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My goal is to be pulling on a Cowboys jersey next year: Tillett

In a golden era of women’s sport in Australia, as female athletes start to become household names and young fans find more role models to idolise, no sport has captured the attention of supporters quite like women’s rugby league.

Its progression in skill, speed and fitness over the past three years alone has been remarkable, and the best part is they’re only getting started.

With the NRL announcing that another four teams will join the NRLW competition in 2023, taking the total number of teams to ten, the future of the game and the pathways for women involved in the sport is bright.

When the North Queensland Toyota Cowboys proudly announced they were one of the teams joining the NRLW competition in 2023, a wave of excitement was felt around the region and beyond  - and no household was more excited for this opportunity than the Tillett family.

If the last name sounds familiar to Cowboys fans, it’s because Stephen Tillett was a foundation Cowboy back in 1995.

He is one of the originals who remembers rolling turf out to get the field ready before their first home game.

“It was really special being part of the foundation group and having the opportunity to represent North Queensland, our community and the region,” Stephen said.

“It wasn’t just about football, we also helped with turfing the field.”

Making her name in the sport is Tahlulah Tillett, Stephen’s daughter. Playing the sport since she was nine years old against the boys for the Cairns Kangaroos, Tillett says she always wanted to play league like her dad.

“Growing up, rugby league was all I ever knew,” she said.

“I started playing when I was nine years old and while there was not a clear pathway at that stage, I always knew this was something that I wanted to do and achieve.

Over recent years with the NRLW coming into place I have been able to achieve the dreams that I had growing up.

It’s not just competing on the field and getting involved in the action that Tillett loves about the game, but also the platform it affords her to make a difference in her community.

“Other than playing, it is the opportunities that come away from the field,” she said.

“I have been very lucky that rugby league has allowed me to get back into the remote communities.

“I am a proud Torres Strait Islander woman, so to be able to use rugby league as a driving tool to help promote a healthy lifestyle and mental wellbeing is really awesome.”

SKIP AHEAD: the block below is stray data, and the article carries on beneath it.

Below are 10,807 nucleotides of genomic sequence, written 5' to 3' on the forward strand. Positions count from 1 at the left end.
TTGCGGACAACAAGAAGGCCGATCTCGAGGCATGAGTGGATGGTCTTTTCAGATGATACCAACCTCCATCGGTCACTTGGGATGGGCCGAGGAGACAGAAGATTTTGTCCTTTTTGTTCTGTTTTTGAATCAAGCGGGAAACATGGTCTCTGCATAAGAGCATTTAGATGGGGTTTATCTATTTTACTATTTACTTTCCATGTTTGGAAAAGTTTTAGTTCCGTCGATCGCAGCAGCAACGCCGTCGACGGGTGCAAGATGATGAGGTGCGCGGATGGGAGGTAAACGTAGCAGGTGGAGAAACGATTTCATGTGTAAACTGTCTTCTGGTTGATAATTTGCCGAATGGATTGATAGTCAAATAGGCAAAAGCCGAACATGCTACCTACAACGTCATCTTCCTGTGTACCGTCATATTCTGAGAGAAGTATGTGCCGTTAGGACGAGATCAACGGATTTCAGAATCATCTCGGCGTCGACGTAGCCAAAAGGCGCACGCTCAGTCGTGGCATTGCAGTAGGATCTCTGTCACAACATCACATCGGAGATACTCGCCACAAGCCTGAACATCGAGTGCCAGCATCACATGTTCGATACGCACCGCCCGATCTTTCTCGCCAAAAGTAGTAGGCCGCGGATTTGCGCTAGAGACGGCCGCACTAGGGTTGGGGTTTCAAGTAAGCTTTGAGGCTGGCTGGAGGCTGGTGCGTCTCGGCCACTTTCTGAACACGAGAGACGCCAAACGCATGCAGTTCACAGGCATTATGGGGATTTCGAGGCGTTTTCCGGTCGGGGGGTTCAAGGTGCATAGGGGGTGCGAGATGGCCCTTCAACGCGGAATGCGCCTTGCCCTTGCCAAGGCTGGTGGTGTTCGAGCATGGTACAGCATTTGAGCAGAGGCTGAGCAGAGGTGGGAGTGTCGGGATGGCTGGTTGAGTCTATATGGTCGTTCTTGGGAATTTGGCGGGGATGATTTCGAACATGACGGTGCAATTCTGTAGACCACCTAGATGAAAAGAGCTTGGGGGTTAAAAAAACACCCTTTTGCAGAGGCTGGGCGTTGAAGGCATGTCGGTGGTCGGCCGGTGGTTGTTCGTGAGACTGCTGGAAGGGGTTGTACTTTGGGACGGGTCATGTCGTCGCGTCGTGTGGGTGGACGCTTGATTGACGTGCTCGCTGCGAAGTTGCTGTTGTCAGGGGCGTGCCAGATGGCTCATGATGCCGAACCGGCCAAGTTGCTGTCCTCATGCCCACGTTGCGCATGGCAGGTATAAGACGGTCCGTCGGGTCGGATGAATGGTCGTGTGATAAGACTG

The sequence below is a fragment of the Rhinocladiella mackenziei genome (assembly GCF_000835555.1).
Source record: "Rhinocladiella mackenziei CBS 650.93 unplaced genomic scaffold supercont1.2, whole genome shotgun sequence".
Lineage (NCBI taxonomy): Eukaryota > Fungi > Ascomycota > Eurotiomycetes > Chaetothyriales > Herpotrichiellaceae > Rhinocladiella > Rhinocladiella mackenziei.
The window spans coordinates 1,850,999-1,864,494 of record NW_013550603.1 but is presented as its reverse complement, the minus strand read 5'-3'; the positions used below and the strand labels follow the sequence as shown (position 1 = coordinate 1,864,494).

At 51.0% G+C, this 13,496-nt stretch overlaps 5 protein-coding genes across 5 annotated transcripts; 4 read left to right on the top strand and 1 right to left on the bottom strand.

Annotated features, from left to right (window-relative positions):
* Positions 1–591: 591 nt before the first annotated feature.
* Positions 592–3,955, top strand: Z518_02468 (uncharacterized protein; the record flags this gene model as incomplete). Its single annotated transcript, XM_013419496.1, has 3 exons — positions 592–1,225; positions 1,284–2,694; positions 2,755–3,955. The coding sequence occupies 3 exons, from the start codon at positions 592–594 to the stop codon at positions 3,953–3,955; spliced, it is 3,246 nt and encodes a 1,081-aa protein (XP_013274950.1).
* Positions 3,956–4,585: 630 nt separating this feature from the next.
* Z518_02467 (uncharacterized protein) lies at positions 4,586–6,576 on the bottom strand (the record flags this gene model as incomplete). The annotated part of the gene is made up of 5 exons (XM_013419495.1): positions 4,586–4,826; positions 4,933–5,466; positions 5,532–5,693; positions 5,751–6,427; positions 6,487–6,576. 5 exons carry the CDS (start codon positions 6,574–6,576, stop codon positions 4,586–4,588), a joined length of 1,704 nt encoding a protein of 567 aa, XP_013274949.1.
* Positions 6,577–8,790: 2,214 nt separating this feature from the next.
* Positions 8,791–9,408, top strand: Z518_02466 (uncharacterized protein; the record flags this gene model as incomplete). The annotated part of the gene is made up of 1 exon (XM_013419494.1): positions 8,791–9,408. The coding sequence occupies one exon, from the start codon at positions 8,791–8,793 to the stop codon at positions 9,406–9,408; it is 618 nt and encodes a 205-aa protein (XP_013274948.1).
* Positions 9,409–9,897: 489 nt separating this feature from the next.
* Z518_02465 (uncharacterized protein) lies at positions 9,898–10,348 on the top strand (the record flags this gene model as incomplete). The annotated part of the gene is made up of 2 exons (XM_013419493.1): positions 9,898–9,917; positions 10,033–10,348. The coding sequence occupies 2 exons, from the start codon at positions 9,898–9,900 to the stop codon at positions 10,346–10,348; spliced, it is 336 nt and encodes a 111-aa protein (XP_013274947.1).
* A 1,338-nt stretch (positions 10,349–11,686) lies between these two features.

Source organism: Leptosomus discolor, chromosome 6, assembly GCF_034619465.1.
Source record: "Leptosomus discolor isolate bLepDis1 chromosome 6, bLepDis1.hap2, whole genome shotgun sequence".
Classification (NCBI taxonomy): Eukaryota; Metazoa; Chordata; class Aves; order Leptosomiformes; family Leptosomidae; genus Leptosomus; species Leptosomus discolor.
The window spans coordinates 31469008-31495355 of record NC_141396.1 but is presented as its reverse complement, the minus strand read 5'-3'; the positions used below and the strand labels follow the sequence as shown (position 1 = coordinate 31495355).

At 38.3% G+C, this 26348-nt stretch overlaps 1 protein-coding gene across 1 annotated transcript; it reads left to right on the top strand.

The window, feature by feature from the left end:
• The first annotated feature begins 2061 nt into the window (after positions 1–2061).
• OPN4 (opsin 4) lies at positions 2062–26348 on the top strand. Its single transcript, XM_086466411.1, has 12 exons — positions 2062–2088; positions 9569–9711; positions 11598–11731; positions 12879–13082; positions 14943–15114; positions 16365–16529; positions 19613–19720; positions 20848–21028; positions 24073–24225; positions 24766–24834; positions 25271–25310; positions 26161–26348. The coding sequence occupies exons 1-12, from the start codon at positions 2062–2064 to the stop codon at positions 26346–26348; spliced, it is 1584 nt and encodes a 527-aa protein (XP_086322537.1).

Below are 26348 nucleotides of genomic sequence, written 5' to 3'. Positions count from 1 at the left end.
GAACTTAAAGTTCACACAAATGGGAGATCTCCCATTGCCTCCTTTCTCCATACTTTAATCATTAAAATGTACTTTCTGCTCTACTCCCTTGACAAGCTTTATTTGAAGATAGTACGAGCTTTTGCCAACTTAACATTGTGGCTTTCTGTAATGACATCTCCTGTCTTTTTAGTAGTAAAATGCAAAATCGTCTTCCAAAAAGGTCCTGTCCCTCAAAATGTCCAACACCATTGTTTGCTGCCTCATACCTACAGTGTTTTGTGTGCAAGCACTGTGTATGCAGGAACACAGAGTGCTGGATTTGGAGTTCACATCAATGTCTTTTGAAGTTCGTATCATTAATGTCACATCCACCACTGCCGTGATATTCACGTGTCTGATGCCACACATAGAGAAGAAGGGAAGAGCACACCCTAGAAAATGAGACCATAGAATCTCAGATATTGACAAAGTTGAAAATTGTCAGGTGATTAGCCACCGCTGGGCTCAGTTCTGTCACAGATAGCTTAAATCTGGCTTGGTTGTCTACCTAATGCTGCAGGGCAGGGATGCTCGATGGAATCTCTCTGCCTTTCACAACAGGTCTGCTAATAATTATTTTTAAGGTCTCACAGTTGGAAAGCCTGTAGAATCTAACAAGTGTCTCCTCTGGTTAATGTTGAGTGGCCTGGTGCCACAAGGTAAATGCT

Tillett was recently appointed as a community engagement officer with the Cowboys, which involves connecting with the community and visiting schools, representing the club and delivering a range of social messages.

So far, her travel has included visiting remote locations like Cooktown and Bloomfield where she has delivered the Try for 5! Program, encouraging students to attend school five days a week.

Tillett is also part of the Adopt-a-School program, established by the club as a long-term commitment to North Queensland school communities, seeing players like Tillett take up a role model position for their own ‘adopted’ schools in the region.

“I really love getting into the schools and getting the message across to the kids about how important it is to get to school five days a week so that they can grow up and strive to be the best versions of themselves,” Tahlulah said.

“It is also very important to have that female representation in the communities.

“The young girls see you walk in, they look up to you, and in some ways you are the world to them.

“It’s important for them to have that female role model so that the young girls know when they grow up this is something they could potentially be doing.”

With the future of women’s rugby league gaining incredible momentum, Tillett says she is excited for the future of women who play sport in this country.

Making her NRLW debut for the Newcastle Knights in 2020 and playing in the 2021 season was a dream realised for the young halfback, who has had to show incredible resilience in her fledgling career to make it to the big time.